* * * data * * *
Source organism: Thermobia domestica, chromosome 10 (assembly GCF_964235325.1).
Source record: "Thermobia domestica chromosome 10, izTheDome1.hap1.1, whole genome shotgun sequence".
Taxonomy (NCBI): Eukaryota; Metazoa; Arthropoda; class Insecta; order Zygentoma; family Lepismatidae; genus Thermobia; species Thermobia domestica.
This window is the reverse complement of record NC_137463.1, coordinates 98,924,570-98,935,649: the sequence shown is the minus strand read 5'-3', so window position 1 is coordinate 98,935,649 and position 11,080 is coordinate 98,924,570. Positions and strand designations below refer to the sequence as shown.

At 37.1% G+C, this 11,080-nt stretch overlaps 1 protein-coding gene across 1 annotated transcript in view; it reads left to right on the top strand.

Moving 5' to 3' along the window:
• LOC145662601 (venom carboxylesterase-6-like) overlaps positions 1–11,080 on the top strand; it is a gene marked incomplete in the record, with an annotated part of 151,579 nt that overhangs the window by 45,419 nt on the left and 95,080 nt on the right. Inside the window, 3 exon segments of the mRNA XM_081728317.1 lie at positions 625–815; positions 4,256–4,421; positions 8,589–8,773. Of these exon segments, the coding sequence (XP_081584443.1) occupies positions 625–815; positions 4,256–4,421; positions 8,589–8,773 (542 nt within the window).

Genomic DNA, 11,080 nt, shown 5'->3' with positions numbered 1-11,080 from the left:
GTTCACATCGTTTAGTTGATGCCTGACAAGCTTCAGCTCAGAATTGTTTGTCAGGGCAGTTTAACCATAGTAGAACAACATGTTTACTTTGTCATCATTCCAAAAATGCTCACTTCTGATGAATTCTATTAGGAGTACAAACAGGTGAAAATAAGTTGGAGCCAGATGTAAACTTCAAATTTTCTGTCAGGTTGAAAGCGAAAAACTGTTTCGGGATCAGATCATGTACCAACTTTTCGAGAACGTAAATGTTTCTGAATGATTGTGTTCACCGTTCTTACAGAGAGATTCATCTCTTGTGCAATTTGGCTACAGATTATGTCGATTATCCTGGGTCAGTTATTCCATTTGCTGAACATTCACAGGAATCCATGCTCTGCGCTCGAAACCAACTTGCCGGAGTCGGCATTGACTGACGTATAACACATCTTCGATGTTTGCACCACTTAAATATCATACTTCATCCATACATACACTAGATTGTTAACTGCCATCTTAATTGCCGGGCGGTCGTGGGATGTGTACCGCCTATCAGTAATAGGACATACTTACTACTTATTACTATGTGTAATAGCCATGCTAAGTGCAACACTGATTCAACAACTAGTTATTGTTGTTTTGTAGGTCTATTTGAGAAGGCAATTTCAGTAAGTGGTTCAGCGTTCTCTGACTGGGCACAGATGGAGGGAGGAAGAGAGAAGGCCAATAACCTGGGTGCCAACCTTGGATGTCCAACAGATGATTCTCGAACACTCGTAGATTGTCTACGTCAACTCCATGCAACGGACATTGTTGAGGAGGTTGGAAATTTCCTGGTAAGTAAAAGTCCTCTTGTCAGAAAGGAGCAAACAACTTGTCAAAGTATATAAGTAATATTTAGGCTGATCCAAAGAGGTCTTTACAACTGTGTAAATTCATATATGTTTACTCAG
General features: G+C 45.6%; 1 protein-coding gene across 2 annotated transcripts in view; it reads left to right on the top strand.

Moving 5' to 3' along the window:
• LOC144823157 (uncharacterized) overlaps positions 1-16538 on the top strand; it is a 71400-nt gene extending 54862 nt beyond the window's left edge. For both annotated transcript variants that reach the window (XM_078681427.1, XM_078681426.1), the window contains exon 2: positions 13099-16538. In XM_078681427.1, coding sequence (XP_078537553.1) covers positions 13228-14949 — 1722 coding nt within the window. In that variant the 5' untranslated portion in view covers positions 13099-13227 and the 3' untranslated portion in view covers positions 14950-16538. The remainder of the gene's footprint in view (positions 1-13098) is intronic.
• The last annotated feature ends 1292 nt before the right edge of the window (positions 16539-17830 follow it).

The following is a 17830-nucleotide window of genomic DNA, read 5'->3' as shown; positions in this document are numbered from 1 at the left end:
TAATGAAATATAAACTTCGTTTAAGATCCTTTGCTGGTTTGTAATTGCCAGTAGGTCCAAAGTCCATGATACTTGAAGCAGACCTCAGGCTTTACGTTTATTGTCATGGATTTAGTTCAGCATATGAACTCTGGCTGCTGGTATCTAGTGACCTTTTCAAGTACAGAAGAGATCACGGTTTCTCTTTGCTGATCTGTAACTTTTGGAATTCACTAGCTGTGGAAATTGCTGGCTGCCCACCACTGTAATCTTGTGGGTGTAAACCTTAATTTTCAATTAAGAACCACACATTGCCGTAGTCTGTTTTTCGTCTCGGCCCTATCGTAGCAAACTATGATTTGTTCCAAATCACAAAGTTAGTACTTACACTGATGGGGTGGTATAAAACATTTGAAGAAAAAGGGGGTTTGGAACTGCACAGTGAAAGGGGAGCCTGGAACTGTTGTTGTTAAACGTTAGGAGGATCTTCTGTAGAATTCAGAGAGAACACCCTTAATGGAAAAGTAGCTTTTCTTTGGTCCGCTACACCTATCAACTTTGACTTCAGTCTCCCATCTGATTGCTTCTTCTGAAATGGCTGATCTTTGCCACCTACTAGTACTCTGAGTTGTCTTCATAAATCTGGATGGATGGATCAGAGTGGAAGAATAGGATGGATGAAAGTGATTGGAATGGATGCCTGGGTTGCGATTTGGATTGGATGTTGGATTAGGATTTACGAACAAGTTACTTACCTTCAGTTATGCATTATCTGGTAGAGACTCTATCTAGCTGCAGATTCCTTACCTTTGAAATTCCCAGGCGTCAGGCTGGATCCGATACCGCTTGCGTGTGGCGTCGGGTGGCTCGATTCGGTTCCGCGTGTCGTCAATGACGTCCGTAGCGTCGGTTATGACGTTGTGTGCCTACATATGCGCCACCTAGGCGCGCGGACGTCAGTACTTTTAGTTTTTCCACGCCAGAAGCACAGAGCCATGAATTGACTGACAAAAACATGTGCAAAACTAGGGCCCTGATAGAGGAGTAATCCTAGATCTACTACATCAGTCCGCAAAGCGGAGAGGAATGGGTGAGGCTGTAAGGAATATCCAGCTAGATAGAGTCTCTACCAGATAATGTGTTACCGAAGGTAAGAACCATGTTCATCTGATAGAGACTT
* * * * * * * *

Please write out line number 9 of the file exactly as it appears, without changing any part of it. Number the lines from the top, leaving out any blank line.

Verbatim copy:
GTTCACATCGTTTAGTTGATGCCTGACAAGCTTCAGCTCAGAATTGTTTGTCAGGGCAGTTTAACCATAGTAGAACAACATGTTTACTTTGTCATCATTCCAAAAATGCTCACTTCTGATGAATTCTATTAGGAGTACAAACAGGTGAAAATAAGTTGGAGCCAGATGTAAACTTCAAATTTTCTGTCAGGTTGAAAGCGAAAAACTGTTTCGGGATCAGATCATGTACCAACTTTTCGAGAACGTAAATGTTTCTGAATGATTGTGTTCACCGTTCTTACAGAGAGATTCATCTCTTGTGCAATTTGGCTACAGATTATGTCGATTATCCTGGGTCAGTTATTCCATTTGCTGAACATTCACAGGAATCCATGCTCTGCGCTCGAAACCAACTTGCCGGAGTCGGCATTGACTGACGTATAACACATCTTCGATGTTTGCACCACTTAAATATCATACTTCATCCATACATACACTAGATTGTTAACTGCCATCTTAATTGCCGGGCGGTCGTGGGATGTGTACCGCCTATCAGTAATAGGACATACTTACTACTTATTACTATGTGTAATAGCCATGCTAAGTGCAACACTGATTCAACAACTAGTTATTGTTGTTTTGTAGGTCTATTTGAGAAGGCAATTTCAGTAAGTGGTTCAGCGTTCTCTGACTGGGCACAGATGGAGGGAGGAAGAGAGAAGGCCAATAACCTGGGTGCCAACCTTGGATGTCCAACAGATGATTCTCGAACACTCGTAGATTGTCTACGTCAACTCCATGCAACGGACATTGTTGAGGAGGTTGGAAATTTCCTGGTAAGTAAAAGTCCTCTTGTCAGAAAGGAGCAAACAACTTGTCAAAGTATATAAGTAATATTTAGGCTGATCCAAAGAGGTCTTTACAACTGTGTAAATTCATATATGTTTACTCAG